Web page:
On Formula, Failure, and Freedom

This post is going to be about formula, which unfortunately, means that I need to start with a disclaimer.   I know that “breast is best”.  I know that breastfeeding isn’t easy, and that there are dozens of resources available to help a struggling mom find her footing in the land of boobs and milk.  I know that there are many folks out there who feel that if you only try harder, pump more, pump less, eat oatmeal, take supplements, sleep more, get help, don’t listen to the help, go to La Leche League, stop going to playgroup, and so on….that you will be able to successfully breastfeed.  And I have mad respect for the women who do those things.  Especially because it didn’t work for me.  Breastfeeding didn’t work.  And I was pissed about it, and angry, and ashamed, and confused.  You know what added insult to injury?  Not being able to figure out what my next step was.  Because when you choose formula, you are branded with a scarlet F.  An F for failure, an F for “figure it out yourself, those formula companies shouldn’t be making your life so easy”.  So for all of you mamas who tried your best to breastfeed, and are now standing in the formula aisle at the grocery store with tears in your eyes because there are too many goddamn choices and how the hell am I ever supposed to figure this out?? well,  this post is for you.  This post is for you, and it’s for the adoptive and foster mamas, and it’s for the mamas who chose not to nurse to protect their own mental or physical health.  This post is for Beth Anne, who stood up for all of us by saying that she fed her son formula, and she is not ashamed.  This post is for the horribly mean-spirited people who vilified her on her blog (if that’s what happens to big-time bloggers, then I’ll keep my itty bitty unknown blog status thank you very much).  This post is even for the mamas who didn’t care about nursing, and CHOSE to use formula from the beginning.  Why?  Because they wanted to (gasp!).  This post is for those of you who have already made the decision to formula-feed.  For those of you who have decided that using human donor milk isn’t for you.  For those of you who have no milk in your boobies.  None. 

I have given Max formula since he was two days old.  I nursed Max, or tried to nurse Max, every day for four weeks.  OK, that’s a lie.  I know now that I probably didn’t nurse him much on his first day (completely drugged up from a c-section and all), and there were other days that I gave him a bottle instead of nursing because it hurt too damn much/my nipples were bleeding/I was exhausted/there wasn’t any milk in there anyway.   Max got about 30% breastmilk, and 70% formula, for four weeks.  After being a mother for four amazing, sleep-deprived, tear-filled weeks, I was mother enough to realize that I still still still was not producing enough any milk.  If you’ve read this blog for a while, you know all about my journey.  You know how hard I tried.  So I won’t re-hash it here.  But I will tell you, that ever since I first blogged about what happened next, I’ve had friends, acquaintances, and perfect strangers ask me how I figured out the great wide world of formula.  It is complicated.  It is not as easy as “buy, mix, serve”.  At all.  That would be like saying that breastfeeding is easy.  “Just pop your baby on your boob and feed them!” I thought.  Until I learned about block feeding and cluster feeding and hindmilk and foremilk and lactation consultants and La Leche League and improper latch and nursing pads and elimination diets and mastitis and plugged ducts and flat nipples and tongue tie and holy mother of god I thought that you just put your baby on your boob??  And don’t even get me started on the pumping and the hands-free bra and the three billion pump parts that all need to be hand-washed each time and sterilized and….ok…..I’m off-track here.  (But it’s a good time to add that if I could go back and start from the beginning, I’d create my own personal commune filled with the moms from my favorite online mom’s forum…hi BBB ladies!…and move in with them so they could help me with breastfeeding 24/7.  I think about this on a regular basis.  How I want to create a mom utopia with these very special friends.  Because they make me feel like I can do ANYthing.  And because for some of us, breastfeeding is truly THAT difficult).  My point is that there are a ton of choices and issues that go into formula feeding.  But once you cross over to the dark side and choose formula, there aren’t any places for you to go and ask questions.  I mean please, have you ever tried to talk to the meth freak teenagers who work at Babies R Us?  I have found a wonderful “home” in the accepting circles of many of my mom’s groups, but no one who can really answer my NON-nursing questions.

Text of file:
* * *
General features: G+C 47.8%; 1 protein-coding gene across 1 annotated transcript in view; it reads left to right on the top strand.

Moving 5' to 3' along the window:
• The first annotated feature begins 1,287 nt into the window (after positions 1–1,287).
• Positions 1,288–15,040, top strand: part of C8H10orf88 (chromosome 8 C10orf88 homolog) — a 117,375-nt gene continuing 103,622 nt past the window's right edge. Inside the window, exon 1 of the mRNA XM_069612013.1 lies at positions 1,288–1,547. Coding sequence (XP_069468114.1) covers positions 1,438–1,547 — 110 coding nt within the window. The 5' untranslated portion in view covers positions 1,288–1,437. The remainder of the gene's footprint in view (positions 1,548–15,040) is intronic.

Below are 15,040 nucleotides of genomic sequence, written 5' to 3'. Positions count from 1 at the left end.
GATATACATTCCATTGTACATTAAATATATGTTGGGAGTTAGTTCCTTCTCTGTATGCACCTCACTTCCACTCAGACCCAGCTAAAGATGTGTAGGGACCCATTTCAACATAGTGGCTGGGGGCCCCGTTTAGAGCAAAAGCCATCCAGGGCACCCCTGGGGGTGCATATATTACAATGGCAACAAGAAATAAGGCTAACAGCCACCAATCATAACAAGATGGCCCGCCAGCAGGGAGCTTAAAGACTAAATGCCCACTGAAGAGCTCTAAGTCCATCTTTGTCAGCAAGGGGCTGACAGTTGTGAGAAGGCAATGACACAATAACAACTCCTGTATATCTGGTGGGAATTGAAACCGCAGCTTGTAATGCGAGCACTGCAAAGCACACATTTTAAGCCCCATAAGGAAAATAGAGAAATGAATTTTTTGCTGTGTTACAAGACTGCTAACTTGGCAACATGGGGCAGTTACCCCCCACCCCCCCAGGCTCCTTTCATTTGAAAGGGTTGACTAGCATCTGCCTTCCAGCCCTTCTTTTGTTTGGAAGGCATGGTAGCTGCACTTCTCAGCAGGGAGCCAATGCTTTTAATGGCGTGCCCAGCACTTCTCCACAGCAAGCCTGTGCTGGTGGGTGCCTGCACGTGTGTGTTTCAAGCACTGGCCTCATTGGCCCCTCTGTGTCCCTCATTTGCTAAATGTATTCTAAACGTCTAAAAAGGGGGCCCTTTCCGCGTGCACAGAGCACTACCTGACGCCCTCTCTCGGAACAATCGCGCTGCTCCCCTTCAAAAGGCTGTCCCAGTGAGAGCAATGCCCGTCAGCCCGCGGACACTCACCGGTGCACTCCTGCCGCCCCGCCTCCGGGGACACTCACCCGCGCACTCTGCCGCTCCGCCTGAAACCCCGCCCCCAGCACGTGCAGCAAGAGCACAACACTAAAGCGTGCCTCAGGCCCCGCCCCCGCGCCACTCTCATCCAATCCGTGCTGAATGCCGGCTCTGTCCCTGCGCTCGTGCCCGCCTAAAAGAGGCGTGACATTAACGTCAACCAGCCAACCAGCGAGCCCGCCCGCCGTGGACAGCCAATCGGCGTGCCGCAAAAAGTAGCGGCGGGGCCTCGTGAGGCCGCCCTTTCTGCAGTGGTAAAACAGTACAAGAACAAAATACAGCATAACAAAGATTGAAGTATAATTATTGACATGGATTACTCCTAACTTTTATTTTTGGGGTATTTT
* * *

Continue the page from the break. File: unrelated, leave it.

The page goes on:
Even worse, when you venture out into the land of moms who you DON’T know (um, hello blogosphere and the park down the street), formula feeding moms are treated like selfish rejects who are forced to sit by themselves at recess.  We whisper questions to each other like “Which formula should I buy?” and “What bottles help with reflux?” and “Is the more expensive formula really the best one?” because god forbid someone should hear us and think that we just weren’t trying hard enough.